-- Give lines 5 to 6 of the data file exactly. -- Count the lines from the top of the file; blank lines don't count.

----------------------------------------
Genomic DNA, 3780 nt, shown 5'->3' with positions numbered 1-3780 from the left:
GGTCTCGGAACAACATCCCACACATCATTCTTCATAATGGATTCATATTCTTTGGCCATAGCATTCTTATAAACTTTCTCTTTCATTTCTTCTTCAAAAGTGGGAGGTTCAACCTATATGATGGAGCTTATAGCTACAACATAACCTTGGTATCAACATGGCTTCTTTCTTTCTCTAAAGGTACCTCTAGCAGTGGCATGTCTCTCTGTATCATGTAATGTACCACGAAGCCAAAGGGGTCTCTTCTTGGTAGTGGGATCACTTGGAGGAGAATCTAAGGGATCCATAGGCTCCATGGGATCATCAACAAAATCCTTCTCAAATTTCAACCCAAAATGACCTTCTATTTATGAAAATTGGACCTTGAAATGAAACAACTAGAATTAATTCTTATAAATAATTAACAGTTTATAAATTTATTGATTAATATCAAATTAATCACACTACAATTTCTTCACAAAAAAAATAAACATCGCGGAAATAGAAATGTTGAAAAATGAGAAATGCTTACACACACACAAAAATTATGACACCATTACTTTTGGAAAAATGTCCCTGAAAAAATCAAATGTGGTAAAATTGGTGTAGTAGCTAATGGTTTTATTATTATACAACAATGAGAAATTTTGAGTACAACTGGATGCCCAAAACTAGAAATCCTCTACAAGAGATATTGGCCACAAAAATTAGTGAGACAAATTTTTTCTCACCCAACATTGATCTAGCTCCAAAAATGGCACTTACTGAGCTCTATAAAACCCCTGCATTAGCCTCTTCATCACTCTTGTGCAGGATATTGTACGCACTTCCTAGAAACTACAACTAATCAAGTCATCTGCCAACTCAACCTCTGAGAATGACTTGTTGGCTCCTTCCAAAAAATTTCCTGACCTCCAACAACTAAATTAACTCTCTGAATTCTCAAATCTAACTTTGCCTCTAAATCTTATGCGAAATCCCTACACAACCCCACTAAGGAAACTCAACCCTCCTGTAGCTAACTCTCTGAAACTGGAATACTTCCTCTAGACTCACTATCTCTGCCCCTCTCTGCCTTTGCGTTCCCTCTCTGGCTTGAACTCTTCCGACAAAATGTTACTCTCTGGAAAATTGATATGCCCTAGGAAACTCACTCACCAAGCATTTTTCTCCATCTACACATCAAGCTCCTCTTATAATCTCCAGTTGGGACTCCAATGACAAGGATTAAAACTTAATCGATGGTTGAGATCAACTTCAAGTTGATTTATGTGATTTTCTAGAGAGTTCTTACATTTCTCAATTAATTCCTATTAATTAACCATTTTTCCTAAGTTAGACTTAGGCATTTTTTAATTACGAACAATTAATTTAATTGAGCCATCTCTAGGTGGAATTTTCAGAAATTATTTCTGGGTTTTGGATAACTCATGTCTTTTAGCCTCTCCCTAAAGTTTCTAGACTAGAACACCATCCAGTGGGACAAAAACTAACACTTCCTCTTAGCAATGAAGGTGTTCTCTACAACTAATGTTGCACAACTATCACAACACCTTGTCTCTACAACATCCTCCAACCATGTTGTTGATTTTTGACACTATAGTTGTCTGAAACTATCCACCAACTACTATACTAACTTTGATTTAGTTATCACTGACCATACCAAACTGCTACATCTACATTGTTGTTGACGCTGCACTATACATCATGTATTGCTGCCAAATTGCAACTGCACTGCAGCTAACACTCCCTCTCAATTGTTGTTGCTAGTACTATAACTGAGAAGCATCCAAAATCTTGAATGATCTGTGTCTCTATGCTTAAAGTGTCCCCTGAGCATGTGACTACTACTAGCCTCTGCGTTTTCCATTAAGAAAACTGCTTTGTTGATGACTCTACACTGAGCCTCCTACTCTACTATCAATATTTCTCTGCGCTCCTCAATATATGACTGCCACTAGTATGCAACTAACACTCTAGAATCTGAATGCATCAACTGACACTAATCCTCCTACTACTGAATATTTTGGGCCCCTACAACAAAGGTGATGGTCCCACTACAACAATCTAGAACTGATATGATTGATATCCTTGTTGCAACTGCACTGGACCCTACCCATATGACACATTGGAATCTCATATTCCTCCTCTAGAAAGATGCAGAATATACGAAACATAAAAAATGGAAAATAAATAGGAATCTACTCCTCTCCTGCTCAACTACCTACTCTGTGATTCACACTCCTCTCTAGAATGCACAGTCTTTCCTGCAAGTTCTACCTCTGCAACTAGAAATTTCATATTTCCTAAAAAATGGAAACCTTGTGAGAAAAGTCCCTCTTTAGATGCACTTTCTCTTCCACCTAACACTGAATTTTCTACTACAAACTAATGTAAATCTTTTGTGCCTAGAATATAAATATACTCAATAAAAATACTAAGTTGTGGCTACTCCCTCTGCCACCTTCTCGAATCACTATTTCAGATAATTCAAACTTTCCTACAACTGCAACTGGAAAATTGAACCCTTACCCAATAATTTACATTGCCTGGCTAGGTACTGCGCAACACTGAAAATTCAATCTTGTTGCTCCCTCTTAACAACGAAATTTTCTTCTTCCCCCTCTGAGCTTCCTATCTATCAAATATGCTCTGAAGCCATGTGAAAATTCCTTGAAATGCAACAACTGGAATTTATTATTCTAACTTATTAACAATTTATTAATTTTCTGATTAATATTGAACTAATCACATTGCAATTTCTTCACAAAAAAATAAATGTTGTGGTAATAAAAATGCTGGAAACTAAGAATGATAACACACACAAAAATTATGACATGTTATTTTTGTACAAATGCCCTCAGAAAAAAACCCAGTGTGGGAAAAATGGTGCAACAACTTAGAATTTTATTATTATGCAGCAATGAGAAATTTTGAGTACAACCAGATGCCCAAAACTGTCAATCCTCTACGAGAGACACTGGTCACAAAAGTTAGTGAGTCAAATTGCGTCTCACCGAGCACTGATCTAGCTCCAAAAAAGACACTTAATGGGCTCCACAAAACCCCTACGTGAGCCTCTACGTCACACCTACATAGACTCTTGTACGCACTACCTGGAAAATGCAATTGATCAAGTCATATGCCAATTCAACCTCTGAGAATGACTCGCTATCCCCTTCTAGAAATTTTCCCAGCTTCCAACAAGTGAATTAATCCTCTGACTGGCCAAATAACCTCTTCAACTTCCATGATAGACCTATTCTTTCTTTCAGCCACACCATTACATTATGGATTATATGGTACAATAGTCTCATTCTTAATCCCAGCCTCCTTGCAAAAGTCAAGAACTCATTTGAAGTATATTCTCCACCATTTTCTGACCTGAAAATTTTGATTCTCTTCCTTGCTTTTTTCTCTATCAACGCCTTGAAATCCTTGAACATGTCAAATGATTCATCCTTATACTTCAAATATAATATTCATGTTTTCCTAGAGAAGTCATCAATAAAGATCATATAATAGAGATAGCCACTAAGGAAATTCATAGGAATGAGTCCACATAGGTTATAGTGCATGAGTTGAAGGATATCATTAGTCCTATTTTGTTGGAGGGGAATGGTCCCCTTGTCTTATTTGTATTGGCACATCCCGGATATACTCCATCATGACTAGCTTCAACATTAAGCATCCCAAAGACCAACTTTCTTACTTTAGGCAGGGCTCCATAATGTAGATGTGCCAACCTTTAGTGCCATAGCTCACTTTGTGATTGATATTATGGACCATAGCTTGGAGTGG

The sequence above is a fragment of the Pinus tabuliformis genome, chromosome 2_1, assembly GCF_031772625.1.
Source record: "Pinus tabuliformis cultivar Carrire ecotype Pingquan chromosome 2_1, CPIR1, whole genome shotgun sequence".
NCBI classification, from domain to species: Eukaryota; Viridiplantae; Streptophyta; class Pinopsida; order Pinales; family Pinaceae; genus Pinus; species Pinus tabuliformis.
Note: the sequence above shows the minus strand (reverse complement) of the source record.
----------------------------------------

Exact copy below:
NCBI classification, from domain to species: Eukaryota; Viridiplantae; Streptophyta; class Pinopsida; order Pinales; family Pinaceae; genus Pinus; species Pinus tabuliformis.
Note: the sequence above shows the minus strand (reverse complement) of the source record.